Angkor – a mythical place in the middle of the Cambodian jungle. Huge stone temples craning over the tree crowns. A population of 1 million people which was thriving in between the 8th and 13th century, way more advanced than most cultures during these times. Built by King Suryavarman II in the early 12th century, his aim was to go bigger and better than his predecessors. In the high classical style of Khmer architecture, it was first a Hindu temple, then Buddhist and now it has become an icon, appearing on the Cambodian flag since 1863, and attracting over half of the international visitors annually to Cambodia.
The Lost of Angkor
3 DAYS 2 NIGHTS
Arrive at Siem Reap International Airport and transfer to the hotel (early check in is subject to its availability).
In the morning, visit Prasat Kravan with its unique brick sculptures and Ta Prohm. One of the area's most beautiful temples, Ta Prohm has been relatively untouched since it was discovered and retains much of its mystery. Its appeal lies in the fact that, unlike the other monuments of Angkor, it was abandoned and swallowed by the jungle, looking very much the ways most of the Angkor temples appeared when European explorers first stumbled upon them. Visit as well Takeo, Chau Say Tevoda and Thommanon.
Lunch at local restaurant. After lunch, visit Preah Khan temple. Built by the King Jayavarman VII, Preah Khan is, like Ta Prohm, a place of towered enclosures and shoulders-hanging corridors. Unlike Ta Prohm, however, Preah Khan is in a reasonable state of preservation and ongoing restoration efforts should maintain and even improve this situation. Continue your visits to Neak Pean, a fountain built in the middle of a pool and representing the paradisiacal Himalayan mountain-lake and visit the temple of Ta Som and Sunset at Pre Rup.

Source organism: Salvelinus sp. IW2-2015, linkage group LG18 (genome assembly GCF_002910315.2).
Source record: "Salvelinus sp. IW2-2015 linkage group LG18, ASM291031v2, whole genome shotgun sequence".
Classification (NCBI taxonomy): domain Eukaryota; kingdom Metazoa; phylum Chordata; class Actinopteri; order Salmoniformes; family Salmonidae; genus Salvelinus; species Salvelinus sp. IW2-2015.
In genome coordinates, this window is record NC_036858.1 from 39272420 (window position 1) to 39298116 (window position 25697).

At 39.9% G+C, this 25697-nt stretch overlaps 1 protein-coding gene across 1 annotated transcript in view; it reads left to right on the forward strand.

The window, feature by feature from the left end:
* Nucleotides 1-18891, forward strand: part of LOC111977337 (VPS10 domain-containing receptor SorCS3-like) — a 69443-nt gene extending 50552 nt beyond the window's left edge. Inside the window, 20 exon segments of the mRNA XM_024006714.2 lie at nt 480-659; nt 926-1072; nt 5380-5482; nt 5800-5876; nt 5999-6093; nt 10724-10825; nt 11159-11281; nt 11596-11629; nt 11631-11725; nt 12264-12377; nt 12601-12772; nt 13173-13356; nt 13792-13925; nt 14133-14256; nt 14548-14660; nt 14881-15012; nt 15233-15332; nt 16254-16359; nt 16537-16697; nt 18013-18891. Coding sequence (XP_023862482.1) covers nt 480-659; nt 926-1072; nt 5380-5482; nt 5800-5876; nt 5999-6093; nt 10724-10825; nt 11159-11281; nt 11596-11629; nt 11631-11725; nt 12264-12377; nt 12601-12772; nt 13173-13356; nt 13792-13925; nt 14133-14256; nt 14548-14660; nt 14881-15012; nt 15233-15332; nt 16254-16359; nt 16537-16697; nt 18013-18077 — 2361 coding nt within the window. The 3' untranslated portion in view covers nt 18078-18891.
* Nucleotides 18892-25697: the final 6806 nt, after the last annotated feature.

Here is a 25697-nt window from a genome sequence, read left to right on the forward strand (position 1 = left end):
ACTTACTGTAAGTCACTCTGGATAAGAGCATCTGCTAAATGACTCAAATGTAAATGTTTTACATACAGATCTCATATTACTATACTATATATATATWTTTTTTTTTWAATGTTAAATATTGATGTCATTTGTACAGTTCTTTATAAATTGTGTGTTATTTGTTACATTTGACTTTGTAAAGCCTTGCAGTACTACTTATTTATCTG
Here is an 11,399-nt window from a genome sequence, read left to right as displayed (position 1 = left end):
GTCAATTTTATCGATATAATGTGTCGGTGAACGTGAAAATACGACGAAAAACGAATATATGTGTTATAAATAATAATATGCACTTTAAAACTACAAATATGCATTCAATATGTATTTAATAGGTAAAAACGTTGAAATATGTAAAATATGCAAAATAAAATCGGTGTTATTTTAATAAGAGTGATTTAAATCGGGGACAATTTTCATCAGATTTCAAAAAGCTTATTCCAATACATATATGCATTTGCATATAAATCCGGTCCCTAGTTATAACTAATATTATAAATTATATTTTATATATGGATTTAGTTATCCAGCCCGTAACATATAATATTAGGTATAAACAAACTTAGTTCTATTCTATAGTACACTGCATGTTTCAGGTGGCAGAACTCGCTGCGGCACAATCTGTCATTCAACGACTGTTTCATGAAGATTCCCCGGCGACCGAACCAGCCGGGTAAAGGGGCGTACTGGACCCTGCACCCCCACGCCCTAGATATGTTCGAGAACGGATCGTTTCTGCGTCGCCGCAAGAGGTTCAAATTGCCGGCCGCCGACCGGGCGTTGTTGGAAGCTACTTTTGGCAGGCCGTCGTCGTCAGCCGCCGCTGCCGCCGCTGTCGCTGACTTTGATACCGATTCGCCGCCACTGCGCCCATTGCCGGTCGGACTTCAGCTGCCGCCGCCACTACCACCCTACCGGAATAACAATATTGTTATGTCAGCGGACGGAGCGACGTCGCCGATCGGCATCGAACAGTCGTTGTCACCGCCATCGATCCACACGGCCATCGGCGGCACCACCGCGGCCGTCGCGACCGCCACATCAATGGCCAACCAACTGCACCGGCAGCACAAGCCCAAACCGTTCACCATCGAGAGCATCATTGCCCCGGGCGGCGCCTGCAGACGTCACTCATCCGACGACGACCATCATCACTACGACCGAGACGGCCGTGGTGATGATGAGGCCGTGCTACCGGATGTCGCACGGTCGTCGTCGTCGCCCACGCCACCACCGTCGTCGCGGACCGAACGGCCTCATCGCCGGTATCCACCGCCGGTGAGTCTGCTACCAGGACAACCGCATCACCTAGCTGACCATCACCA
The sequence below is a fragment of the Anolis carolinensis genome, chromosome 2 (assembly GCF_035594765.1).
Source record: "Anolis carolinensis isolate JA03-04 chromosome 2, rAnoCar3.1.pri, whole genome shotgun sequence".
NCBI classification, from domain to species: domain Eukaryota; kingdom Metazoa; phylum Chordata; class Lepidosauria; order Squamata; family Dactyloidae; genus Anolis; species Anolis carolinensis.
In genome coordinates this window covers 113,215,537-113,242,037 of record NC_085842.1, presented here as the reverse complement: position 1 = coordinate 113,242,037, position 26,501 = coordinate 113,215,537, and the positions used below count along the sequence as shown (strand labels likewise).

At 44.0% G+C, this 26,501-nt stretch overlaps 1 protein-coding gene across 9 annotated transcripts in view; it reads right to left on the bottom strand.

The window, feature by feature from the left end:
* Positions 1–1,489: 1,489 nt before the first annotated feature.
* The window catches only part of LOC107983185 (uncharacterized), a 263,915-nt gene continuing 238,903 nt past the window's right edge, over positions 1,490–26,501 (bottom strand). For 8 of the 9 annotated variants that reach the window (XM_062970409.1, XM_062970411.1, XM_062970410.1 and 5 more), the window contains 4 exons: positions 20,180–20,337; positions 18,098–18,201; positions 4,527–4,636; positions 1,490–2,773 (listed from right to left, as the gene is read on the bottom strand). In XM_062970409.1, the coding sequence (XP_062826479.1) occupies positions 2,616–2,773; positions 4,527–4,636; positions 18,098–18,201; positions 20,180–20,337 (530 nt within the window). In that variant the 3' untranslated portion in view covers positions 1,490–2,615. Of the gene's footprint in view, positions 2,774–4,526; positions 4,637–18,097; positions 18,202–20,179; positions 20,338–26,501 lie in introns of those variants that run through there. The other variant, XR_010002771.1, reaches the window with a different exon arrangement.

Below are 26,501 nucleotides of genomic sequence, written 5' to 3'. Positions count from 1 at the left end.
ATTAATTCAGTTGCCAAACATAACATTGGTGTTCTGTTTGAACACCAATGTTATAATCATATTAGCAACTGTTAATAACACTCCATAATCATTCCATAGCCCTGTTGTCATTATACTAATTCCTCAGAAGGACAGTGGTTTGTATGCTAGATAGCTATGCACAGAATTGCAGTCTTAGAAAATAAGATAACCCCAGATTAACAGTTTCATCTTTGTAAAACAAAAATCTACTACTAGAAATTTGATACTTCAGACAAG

Overnight in Siem Reap.
Breakfast at hotel. Visit the most famous of all the temples on the plain of Angkor: Angkor Wat. The temple complex covers 81 hectares and is comparable in size to the Imperial Palace in Beijing. Its distinctive five towers are emblazoned on the Cambodian flag and the 12th century masterpiece is considered by art historians to be the prime example of classical Khmer art and architecture. Angkor Wat's five towers symbolize Meru's five peaks - the enclosed wall represents the mountains at the edge of the world and the surrounding moat, the ocean beyond. Lunch at local restaurant.
Visit the ancient capital of Angkor Thom (12th century). See the South Gate with its huge statues depicting the churning of the ocean of milk, the Royal Enclosure, Phimeanakas, the Elephants Terrace, the Terrace of the Leper King and Bayon Temple (unique for its 54 towers decorated with over 200 smiling faces of Avolokitesvara).
Overnight in Siem Reap.
Breakfast at hotel. Visit Banteay Srei temple (10th c), regarded as the jewel in the crown of Classical Khmer Art. Continue to visit Banteay Samre, one of the most complete complexes at Angkor due to restoration using the method of "anastylosis". The name Samre refers to an ethnic group of mountain people, who inhabited the region at the base of Phnom Kulen and were probably related to the Khmers. No inscriptions have been found for this temple, but the style of most of the architecture is of the classic art of the middle period similar to Angkor Wat. The proportions of Banteay Samre are splendid. A unique feature is an interior moat with laterite paving, which when filled with water must have given an ethereal atmosphere to the temple. Lunch at local restaurant. After lunch, continue to visit the floating village of Chong Khneas, located 10 kilometers south of Siem Reap. Take a traditional wooden boat for a ride on the Tonle Sap Lake, the "Great Lake" of Cambodia, one of the largest in Asia. Transfer to Siem Reap International Airport for departure flight to the next destination.
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